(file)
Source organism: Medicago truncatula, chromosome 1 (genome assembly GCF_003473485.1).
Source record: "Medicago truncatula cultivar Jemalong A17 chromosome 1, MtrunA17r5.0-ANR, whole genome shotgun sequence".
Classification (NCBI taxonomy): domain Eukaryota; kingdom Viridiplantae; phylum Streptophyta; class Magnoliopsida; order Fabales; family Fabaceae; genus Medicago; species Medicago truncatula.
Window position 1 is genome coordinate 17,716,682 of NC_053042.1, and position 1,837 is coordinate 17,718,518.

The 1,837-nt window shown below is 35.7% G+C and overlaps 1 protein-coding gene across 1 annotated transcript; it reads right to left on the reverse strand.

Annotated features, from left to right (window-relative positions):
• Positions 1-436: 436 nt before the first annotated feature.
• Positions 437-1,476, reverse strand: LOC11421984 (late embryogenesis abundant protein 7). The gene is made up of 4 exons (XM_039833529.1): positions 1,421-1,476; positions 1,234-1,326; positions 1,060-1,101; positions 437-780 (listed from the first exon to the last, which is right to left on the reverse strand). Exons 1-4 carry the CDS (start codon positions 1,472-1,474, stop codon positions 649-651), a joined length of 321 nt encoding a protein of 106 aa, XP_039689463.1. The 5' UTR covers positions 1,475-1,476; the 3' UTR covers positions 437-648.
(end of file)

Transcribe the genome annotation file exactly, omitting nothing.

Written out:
Source organism: Medicago truncatula, chromosome 1 (genome assembly GCF_003473485.1).
Source record: "Medicago truncatula cultivar Jemalong A17 chromosome 1, MtrunA17r5.0-ANR, whole genome shotgun sequence".
Classification (NCBI taxonomy): domain Eukaryota; kingdom Viridiplantae; phylum Streptophyta; class Magnoliopsida; order Fabales; family Fabaceae; genus Medicago; species Medicago truncatula.
Window position 1 is genome coordinate 17,716,682 of NC_053042.1, and position 1,837 is coordinate 17,718,518.

The 1,837-nt window shown below is 35.7% G+C and overlaps 1 protein-coding gene across 1 annotated transcript; it reads right to left on the reverse strand.

Annotated features, from left to right (window-relative positions):
• Positions 1-436: 436 nt before the first annotated feature.
• Positions 437-1,476, reverse strand: LOC11421984 (late embryogenesis abundant protein 7). The gene is made up of 4 exons (XM_039833529.1): positions 1,421-1,476; positions 1,234-1,326; positions 1,060-1,101; positions 437-780 (listed from the first exon to the last, which is right to left on the reverse strand). Exons 1-4 carry the CDS (start codon positions 1,472-1,474, stop codon positions 649-651), a joined length of 321 nt encoding a protein of 106 aa, XP_039689463.1. The 5' UTR covers positions 1,475-1,476; the 3' UTR covers positions 437-648.